Women suffer depression and anxiety disorders at higher rates than men; a new study finds an interesting new explanation for this. Unwholesome family life can alter development of threat-detection circuits in the brain of young girls, which persist into adulthood and predispose women to developing mood and anxiety disorders as adolescents and young adults. Boys are also negatively impacted by family stresses during childhood, but the lasting effects on their brain were seen in only one of two neural circuits controlling our response to threats, anxiety and fear.
Squeezing her hand over the toddler’s nose and mouth she smothered him to death because he would not stop crying. Last Monday 22-year-old Jessica Fraraccio pleaded guilty in court to felony murder of 23-month-old Elijah Nealey in the summer of 2012. No one in their right mind could conceive of committing such a horrible act, but babies are tragically killed or left severely brain damaged by shaken baby syndrome inflicted by a parent, family member, or caretaker frustrated by a child’s incessant crying. Dismissing those with depraved minds, how can we comprehend such sad stories as this one in the Washington Post?
On this episode we have Leanne Boucher from Nova Southeastern University and Nick Spitzer from UCSD. We discuss with Nick about his new discoveries recently published in Science. His article shows how certain neurons switch their neurotransmitters based on exposition of an animal to different schedules of light/dark cycles. You can view the full discussion here, it was fascinating! Continue reading
The last time I was on Boylston Street it was to give a lecture in November at a scientific meeting in the Weston Hotel. Today, Sunday, I’m looking out onto an empty street, barricaded. An eerie modern-day ghost town festooned with yellow police tape rippling in the cold Boston wind. Continue reading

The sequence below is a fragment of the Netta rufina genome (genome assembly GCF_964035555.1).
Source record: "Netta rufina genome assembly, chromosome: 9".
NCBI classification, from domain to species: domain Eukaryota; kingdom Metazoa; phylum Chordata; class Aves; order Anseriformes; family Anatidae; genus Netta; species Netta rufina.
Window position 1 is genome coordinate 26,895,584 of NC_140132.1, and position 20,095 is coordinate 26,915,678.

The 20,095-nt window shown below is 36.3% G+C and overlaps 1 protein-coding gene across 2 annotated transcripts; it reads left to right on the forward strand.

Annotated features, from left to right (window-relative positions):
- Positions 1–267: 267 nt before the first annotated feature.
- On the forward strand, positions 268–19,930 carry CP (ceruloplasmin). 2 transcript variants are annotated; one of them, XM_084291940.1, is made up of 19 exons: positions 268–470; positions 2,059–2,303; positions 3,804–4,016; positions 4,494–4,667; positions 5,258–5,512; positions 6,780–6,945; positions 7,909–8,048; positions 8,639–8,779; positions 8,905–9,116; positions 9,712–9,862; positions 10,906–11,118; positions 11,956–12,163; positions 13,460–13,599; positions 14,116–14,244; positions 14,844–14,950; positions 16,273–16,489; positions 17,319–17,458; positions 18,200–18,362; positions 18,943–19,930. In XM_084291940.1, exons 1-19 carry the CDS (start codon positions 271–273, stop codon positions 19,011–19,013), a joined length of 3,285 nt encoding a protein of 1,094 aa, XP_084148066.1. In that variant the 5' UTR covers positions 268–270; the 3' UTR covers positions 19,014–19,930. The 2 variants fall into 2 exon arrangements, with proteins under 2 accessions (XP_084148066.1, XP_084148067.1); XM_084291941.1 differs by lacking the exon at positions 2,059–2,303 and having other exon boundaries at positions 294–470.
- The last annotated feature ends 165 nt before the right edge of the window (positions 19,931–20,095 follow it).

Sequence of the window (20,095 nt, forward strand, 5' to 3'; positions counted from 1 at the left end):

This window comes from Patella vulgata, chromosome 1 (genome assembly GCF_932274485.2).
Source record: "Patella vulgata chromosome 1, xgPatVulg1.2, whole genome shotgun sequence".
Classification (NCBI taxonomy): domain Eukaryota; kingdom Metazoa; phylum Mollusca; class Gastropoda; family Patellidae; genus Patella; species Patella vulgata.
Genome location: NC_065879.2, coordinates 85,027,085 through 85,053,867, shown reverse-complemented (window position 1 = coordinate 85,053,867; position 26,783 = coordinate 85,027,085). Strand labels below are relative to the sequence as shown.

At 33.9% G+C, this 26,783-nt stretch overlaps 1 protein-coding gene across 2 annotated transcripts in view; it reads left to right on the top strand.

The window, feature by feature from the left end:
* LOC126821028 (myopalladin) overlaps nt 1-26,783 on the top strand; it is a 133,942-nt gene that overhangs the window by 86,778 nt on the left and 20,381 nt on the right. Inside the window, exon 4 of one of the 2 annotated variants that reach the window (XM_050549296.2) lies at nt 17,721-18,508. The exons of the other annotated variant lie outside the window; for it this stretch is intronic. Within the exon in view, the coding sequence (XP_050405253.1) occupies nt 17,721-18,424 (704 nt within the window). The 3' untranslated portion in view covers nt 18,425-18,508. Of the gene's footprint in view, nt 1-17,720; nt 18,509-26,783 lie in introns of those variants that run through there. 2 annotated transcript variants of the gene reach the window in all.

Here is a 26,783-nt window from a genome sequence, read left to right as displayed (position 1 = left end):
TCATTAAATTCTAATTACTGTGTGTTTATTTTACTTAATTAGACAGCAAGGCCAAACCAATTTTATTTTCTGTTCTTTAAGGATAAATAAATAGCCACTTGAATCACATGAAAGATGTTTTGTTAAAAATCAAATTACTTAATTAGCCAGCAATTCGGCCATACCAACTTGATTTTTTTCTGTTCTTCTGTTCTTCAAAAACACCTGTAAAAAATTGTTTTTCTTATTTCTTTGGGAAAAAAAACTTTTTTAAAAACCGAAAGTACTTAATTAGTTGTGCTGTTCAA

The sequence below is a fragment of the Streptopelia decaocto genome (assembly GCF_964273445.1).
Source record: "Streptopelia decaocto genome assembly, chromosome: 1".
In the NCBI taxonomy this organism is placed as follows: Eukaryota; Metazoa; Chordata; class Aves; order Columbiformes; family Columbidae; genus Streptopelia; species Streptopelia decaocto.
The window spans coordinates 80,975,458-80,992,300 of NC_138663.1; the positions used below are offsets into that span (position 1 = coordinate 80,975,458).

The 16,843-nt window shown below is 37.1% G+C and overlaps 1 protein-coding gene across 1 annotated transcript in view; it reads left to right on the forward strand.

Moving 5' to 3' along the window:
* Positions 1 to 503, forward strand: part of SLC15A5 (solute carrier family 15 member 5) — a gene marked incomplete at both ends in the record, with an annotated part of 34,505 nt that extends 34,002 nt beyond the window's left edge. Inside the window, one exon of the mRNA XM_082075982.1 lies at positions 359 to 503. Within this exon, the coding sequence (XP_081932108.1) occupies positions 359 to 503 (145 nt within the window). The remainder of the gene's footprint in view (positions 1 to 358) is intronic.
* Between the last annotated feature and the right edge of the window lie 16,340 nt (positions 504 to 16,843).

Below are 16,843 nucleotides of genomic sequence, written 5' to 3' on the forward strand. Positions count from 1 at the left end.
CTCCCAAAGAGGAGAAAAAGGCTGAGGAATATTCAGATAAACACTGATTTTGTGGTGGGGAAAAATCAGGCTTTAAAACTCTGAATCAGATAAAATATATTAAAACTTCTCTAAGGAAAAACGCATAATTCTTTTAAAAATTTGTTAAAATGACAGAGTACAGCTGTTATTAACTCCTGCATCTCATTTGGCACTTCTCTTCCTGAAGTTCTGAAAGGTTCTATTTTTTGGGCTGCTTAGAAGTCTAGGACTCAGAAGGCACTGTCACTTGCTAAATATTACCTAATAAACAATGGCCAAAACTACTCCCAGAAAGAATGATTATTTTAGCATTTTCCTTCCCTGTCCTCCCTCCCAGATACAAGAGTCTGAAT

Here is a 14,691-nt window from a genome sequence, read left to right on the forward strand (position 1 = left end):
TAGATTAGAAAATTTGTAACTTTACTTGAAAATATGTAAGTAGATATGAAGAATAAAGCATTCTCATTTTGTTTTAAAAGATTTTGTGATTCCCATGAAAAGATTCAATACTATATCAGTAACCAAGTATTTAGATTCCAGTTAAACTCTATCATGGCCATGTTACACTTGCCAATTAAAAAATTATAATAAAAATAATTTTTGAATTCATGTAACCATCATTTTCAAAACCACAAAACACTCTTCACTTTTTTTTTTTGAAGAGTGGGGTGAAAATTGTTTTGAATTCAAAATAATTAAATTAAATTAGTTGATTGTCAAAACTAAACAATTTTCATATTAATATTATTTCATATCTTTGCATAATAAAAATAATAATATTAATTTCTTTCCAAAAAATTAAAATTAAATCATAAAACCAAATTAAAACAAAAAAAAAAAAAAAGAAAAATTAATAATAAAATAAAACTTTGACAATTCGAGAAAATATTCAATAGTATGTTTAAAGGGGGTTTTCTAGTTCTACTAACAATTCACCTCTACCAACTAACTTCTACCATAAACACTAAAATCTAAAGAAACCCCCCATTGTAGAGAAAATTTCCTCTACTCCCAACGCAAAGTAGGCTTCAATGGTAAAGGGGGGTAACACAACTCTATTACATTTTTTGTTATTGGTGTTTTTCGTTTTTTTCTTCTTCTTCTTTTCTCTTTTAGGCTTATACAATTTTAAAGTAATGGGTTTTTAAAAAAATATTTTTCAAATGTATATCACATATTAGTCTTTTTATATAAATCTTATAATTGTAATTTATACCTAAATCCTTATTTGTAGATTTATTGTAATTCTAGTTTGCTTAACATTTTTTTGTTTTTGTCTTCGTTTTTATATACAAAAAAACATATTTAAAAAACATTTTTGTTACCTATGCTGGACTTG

A new study published in Nature Neuroscience by a large group of researchers from The Netherlands has identified the modifications of brain activities of patients as they were receiving treatment for obsessive-compulsive disorder (OCD)1. OCD is an anxiety disorder in which patients adopt repetitive behaviors such as hoarding, washing, or cleaning to address excessive worries or fears. Continue reading
Is the feeling of fear instantiated in some brain area or is fear just a word we use to describe a series events distributed across the brain which make us avoid things that are bad? Do other animal experience the same subjective state that we experience when we are afraid? Those are some of the questions that are asked in a recent review paper published by Ralph Adolphs in Current Biology. Continue reading
We are suckers for Horatio Alger stories. We love it when the underdog defies the odds, pulls out the last minute jumper, or makes the save. It’s a surrogate for those times when we do the same thing. We know — on a lesser scale — what it’s like to be behind and losing, and to sometimes squeak one out when nobody expected it. Even when we can’t, we appreciate it when others do it. That’s one reason why the Lance Armstrong revelations hurt. They ram a stake in the heart of our childlike sense of what’s possible. Even with growing doubts, up until he confessed I wanted to believe Lance — didn’t you? Continue reading